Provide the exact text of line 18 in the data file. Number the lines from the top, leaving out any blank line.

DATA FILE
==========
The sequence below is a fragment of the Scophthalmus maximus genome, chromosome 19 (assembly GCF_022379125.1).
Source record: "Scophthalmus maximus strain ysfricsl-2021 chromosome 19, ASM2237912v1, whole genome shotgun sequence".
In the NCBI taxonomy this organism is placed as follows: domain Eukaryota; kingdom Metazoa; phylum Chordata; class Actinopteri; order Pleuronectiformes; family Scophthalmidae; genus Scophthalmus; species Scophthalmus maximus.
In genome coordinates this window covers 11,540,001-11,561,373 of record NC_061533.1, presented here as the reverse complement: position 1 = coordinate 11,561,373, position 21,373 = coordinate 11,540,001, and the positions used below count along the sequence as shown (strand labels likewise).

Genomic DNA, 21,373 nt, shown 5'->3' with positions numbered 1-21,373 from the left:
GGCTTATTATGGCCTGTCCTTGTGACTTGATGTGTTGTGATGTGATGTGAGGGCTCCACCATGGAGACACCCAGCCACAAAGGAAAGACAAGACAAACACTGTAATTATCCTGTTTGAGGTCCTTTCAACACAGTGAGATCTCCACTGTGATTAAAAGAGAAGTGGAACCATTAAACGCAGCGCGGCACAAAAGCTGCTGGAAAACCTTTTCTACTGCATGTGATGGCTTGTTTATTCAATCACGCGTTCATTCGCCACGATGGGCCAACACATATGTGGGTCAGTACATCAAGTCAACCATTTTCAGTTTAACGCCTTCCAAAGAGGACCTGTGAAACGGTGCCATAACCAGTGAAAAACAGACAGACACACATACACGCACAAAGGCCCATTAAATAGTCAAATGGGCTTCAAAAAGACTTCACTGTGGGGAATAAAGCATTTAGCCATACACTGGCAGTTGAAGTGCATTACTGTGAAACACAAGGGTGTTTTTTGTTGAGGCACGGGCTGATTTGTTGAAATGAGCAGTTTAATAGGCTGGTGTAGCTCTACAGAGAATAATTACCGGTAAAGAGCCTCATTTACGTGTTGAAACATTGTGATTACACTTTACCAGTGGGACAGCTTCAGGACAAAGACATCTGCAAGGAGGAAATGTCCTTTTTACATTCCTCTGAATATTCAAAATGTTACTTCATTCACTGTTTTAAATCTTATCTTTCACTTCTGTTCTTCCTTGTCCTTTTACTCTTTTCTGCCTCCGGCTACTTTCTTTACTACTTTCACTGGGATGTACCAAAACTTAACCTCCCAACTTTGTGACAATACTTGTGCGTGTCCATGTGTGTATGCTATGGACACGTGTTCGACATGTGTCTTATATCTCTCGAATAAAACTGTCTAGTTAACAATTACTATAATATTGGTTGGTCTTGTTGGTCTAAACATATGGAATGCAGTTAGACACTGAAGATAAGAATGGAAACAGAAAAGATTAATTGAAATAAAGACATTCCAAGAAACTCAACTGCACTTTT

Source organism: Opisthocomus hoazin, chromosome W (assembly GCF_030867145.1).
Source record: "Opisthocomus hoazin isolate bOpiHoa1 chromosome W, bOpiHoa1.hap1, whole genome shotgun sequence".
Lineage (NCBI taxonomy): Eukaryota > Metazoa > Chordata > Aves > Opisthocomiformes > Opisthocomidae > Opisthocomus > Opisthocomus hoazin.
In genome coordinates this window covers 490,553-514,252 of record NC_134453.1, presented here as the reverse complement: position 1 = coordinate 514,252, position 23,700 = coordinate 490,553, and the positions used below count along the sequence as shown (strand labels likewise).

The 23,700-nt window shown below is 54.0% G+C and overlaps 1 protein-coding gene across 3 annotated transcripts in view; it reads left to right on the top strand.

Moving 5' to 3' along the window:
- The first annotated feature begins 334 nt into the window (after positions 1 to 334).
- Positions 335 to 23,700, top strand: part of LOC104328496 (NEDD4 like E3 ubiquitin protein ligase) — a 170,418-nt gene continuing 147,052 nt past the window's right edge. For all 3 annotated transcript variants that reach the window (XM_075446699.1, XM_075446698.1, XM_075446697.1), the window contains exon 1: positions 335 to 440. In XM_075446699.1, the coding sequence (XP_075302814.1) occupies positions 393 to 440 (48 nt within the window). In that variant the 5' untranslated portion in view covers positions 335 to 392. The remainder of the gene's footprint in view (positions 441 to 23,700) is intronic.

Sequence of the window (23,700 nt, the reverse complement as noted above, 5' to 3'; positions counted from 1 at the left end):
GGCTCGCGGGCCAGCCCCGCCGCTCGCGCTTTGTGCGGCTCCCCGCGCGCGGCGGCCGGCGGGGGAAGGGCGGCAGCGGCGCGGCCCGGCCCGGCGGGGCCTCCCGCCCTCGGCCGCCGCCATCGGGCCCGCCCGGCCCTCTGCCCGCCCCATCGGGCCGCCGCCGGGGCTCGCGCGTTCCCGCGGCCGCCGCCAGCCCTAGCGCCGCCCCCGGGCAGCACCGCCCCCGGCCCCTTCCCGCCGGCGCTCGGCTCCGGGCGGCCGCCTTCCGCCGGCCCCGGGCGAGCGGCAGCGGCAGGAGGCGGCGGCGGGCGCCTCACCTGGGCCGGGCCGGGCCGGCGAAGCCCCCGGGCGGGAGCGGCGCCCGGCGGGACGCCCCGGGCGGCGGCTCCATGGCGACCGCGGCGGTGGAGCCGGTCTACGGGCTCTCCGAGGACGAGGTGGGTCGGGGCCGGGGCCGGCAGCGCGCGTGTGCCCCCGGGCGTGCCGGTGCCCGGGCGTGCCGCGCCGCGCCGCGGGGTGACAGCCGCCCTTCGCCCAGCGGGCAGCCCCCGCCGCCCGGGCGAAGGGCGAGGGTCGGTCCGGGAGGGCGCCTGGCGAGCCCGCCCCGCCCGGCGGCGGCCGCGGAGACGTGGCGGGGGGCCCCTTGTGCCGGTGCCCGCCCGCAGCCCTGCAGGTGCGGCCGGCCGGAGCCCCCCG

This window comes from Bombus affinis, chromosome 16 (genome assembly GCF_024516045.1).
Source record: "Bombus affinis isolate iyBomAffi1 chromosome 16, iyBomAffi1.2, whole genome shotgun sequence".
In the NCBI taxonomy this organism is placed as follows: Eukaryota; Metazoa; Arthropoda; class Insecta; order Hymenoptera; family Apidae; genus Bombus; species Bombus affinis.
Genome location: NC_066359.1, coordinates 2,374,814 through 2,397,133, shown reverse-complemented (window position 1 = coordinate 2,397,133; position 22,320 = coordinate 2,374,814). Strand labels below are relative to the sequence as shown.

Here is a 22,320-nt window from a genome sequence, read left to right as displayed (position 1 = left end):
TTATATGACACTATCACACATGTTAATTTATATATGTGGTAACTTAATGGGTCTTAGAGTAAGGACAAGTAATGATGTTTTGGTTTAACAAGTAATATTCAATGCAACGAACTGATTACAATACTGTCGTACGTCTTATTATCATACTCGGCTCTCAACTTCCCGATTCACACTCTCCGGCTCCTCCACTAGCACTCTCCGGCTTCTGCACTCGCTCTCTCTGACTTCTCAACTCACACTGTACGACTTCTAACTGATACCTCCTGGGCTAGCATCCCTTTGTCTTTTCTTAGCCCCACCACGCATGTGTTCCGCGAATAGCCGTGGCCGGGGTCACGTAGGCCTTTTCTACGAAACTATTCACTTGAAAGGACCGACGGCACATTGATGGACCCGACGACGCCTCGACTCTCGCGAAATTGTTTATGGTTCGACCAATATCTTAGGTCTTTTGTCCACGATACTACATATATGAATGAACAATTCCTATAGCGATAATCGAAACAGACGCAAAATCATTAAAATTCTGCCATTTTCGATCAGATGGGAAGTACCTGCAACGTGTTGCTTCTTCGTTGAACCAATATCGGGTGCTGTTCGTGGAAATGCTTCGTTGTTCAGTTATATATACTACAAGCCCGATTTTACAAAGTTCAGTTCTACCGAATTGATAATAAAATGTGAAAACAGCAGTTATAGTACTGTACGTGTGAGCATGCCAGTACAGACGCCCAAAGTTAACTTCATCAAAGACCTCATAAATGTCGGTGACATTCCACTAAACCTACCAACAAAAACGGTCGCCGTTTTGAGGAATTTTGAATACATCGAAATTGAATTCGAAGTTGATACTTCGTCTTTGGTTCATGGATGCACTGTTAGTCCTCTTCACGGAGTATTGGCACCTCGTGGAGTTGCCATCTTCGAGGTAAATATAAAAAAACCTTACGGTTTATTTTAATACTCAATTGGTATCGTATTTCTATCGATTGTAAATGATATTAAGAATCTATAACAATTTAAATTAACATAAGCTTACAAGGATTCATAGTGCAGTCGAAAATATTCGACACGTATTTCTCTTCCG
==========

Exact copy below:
Source record: "Bombus affinis isolate iyBomAffi1 chromosome 16, iyBomAffi1.2, whole genome shotgun sequence".